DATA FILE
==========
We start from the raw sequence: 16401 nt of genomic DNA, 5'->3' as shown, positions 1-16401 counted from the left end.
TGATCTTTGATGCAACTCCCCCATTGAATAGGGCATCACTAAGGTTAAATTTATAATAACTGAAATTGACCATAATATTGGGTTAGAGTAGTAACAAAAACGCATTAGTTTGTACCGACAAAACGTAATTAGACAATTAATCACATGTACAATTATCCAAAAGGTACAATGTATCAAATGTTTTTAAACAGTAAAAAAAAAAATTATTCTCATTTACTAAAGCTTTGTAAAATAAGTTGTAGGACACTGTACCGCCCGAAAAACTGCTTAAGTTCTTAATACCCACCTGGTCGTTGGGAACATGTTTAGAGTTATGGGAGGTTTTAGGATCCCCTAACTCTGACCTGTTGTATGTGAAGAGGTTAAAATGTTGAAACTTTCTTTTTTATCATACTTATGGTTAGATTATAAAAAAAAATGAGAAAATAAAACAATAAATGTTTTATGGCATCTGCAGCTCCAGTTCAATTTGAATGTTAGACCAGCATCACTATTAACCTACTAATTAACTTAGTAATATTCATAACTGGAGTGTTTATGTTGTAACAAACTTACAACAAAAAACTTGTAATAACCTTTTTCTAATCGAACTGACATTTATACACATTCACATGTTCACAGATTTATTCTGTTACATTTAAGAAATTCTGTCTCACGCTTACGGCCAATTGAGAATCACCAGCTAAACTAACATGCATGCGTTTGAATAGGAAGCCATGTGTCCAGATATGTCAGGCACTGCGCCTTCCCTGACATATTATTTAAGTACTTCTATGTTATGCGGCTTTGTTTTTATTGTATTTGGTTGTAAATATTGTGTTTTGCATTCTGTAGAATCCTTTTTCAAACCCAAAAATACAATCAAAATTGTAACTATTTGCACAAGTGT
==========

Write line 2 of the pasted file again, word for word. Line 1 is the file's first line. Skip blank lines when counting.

TGATCTTTGATGCAACTCCCCCATTGAATAGGGCATCACTAAGGTTAAATTTATAATAACTGAAATTGACCATAATATTGGGTTAGAGTAGTAACAAAAACGCATTAGTTTGTACCGACAAAACGTAATTAGACAATTAATCACATGTACAATTATCCAAAAGGTACAATGTATCAAATGTTTTTAAACAGTAAAAAAAAAAATTATTCTCATTTACTAAAGCTTTGTAAAATAAGTTGTAGGACACTGTACCGCCCGAAAAACTGCTTAAGTTCTTAATACCCACCTGGTCGTTGGGAACATGTTTAGAGTTATGGGAGGTTTTAGGATCCCCTAACTCTGACCTGTTGTATGTGAAGAGGTTAAAATGTTGAAACTTTCTTTTTTATCATACTTATGGTTAGATTATAAAAAAAAATGAGAAAATAAAACAATAAATGTTTTATGGCATCTGCAGCTCCAGTTCAATTTGAATGTTAGACCAGCATCACTATTAACCTACTAATTAACTTAGTAATATTCATAACTGGAGTGTTTATGTTGTAACAAACTTACAACAAAAAACTTGTAATAACCTTTTTCTAATCGAACTGACATTTATACACATTCACATGTTCACAGATTTATTCTGTTACATTTAAGAAATTCTGTCTCACGCTTACGGCCAATTGAGAATCACCAGCTAAACTAACATGCATGCGTTTGAATAGGAAGCCATGTGTCCAGATATGTCAGGCACTGCGCCTTCCCTGACATATTATTTAAGTACTTCTATGTTATGCGGCTTTGTTTTTATTGTATTTGGTTGTAAATATTGTGTTTTGCATTCTGTAGAATCCTTTTTCAAACCCAAAAATACAATCAAAATTGTAACTATTTGCACAAGTGT